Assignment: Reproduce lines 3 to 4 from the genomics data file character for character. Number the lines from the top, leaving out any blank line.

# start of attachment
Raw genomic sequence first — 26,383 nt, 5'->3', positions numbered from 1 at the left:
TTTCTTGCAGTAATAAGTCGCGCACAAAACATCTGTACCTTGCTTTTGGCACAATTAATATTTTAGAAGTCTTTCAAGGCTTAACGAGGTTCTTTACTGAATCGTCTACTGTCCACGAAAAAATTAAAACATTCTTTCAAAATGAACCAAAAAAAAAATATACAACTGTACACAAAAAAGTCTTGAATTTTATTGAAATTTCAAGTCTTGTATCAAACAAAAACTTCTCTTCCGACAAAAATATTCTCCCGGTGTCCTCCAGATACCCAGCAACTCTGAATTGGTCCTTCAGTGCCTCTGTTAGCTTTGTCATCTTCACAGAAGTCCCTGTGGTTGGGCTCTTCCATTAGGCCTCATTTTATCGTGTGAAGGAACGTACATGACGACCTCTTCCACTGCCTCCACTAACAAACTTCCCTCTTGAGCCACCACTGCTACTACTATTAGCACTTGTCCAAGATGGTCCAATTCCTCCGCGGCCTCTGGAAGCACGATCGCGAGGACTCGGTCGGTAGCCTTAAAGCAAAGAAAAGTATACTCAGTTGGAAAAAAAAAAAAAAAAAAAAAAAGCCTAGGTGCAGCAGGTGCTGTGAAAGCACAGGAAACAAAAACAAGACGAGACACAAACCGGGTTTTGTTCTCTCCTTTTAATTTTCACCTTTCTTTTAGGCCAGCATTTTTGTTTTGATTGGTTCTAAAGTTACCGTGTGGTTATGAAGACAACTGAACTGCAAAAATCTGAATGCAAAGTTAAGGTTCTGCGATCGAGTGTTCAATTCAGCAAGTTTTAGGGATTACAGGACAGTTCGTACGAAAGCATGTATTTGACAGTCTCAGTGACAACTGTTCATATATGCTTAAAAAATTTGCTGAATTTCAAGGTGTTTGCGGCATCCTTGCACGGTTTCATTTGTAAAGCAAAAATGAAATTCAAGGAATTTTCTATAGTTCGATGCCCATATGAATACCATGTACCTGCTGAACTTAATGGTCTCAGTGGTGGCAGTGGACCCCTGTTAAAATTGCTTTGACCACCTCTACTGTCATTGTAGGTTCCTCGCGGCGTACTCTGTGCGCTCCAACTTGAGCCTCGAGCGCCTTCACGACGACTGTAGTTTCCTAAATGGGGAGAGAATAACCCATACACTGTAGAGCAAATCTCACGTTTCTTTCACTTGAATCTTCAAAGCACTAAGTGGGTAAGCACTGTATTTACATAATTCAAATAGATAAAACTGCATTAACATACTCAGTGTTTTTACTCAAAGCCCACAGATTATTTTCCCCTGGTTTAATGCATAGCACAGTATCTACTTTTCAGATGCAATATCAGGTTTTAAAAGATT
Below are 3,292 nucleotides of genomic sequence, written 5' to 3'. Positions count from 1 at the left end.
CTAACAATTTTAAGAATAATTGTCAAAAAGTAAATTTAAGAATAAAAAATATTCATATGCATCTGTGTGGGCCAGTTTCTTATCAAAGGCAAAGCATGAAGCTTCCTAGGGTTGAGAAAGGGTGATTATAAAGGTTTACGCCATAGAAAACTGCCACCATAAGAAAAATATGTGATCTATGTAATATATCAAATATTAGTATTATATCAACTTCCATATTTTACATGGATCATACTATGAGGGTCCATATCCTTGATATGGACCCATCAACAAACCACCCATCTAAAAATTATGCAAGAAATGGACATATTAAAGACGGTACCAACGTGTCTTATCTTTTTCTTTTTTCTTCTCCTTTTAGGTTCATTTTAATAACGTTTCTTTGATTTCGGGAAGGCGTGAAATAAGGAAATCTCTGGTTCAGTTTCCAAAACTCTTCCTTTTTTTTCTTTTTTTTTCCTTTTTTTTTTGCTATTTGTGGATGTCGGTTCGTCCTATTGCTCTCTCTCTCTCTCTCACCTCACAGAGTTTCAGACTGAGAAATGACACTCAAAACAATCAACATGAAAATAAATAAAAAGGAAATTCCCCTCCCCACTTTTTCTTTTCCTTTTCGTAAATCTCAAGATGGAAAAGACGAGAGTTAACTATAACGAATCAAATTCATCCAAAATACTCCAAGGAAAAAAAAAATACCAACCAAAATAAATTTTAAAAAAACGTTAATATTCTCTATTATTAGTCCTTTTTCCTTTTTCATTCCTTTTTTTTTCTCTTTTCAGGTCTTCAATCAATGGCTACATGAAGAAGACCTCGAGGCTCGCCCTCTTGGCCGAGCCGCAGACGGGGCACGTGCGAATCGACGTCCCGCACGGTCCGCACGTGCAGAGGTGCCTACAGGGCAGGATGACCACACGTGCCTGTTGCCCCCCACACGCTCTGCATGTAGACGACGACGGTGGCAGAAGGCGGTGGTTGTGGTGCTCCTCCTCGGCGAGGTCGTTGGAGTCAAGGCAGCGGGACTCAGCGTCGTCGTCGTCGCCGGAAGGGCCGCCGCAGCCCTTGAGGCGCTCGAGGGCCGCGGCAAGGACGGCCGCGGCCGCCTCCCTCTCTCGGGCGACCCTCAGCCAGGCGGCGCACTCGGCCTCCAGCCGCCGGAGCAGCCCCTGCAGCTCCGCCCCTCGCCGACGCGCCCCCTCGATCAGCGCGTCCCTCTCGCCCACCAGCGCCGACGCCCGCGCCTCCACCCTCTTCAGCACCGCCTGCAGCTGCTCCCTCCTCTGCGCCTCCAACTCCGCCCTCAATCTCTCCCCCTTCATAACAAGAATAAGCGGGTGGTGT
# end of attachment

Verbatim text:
Below are 3,292 nucleotides of genomic sequence, written 5' to 3'. Positions count from 1 at the left end.
CTAACAATTTTAAGAATAATTGTCAAAAAGTAAATTTAAGAATAAAAAATATTCATATGCATCTGTGTGGGCCAGTTTCTTATCAAAGGCAAAGCATGAAGCTTCCTAGGGTTGAGAAAGGGTGATTATAAAGGTTTACGCCATAGAAAACTGCCACCATAAGAAAAATATGTGATCTATGTAATATATCAAATATTAGTATTATATCAACTTCCATATTTTACATGGATCATACTATGAGGGTCCATATCCTTGATATGGACCCATCAACAAACCACCCATCTAAAAATTATGCAAGAAATGGACATATTAAAGACGGTACCAACGTGTCTTATCTTTTTCTTTTTTCTTCTCCTTTTAGGTTCATTTTAATAACGTTTCTTTGATTTCGGGAAGGCGTGAAATAAGGAAATCTCTGGTTCAGTTTCCAAAACTCTTCCTTTTTTTTCTTTTTTTTTCCTTTTTTTTTTGCTATTTGTGGATGTCGGTTCGTCCTATTGCTCTCTCTCTCTCTCTCACCTCACAGAGTTTCAGACTGAGAAATGACACTCAAAACAATCAACATGAAAATAAATAAAAAGGAAATTCCCCTCCCCACTTTTTCTTTTCCTTTTCGTAAATCTCAAGATGGAAAAGACGAGAGTTAACTATAACGAATCAAATTCATCCAAAATACTCCAAGGAAAAAAAAAATACCAACCAAAATAAATTTTAAAAAAACGTTAATATTCTCTATTATTAGTCCTTTTTCCTTTTTCATTCCTTTTTTTTTCTCTTTTCAGGTCTTCAATCAATGGCTACATGAAGAAGACCTCGAGGCTCGCCCTCTTGGCCGAGCCGCAGACGGGGCACGTGCGAATCGACGTCCCGCACGGTCCGCACGTGCAGAGGTGCCTACAGGGCAGGATGACCACACGTGCCTGTTGCCCCCCACACGCTCTGCATGTAGACGACGACGGTGGCAGAAGGCGGTGGTTGTGGTGCTCCTCCTCGGCGAGGTCGTTGGAGTCAAGGCAGCGGGACTCAGCGTCGTCGTCGTCGCCGGAAGGGCCGCCGCAGCCCTTGAGGCGCTCGAGGGCCGCGGCAAGGACGGCCGCGGCCGCCTCCCTCTCTCGGGCGACCCTCAGCCAGGCGGCGCACTCGGCCTCCAGCCGCCGGAGCAGCCCCTGCAGCTCCGCCCCTCGCCGACGCGCCCCCTCGATCAGCGCGTCCCTCTCGCCCACCAGCGCCGACGCCCGCGCCTCCACCCTCTTCAGCACCGCCTGCAGCTGCTCCCTCCTCTGCGCCTCCAACTCCGCCCTCAATCTCTCCCCCTTCATAACAAGAATAAGCGGGTGGTGT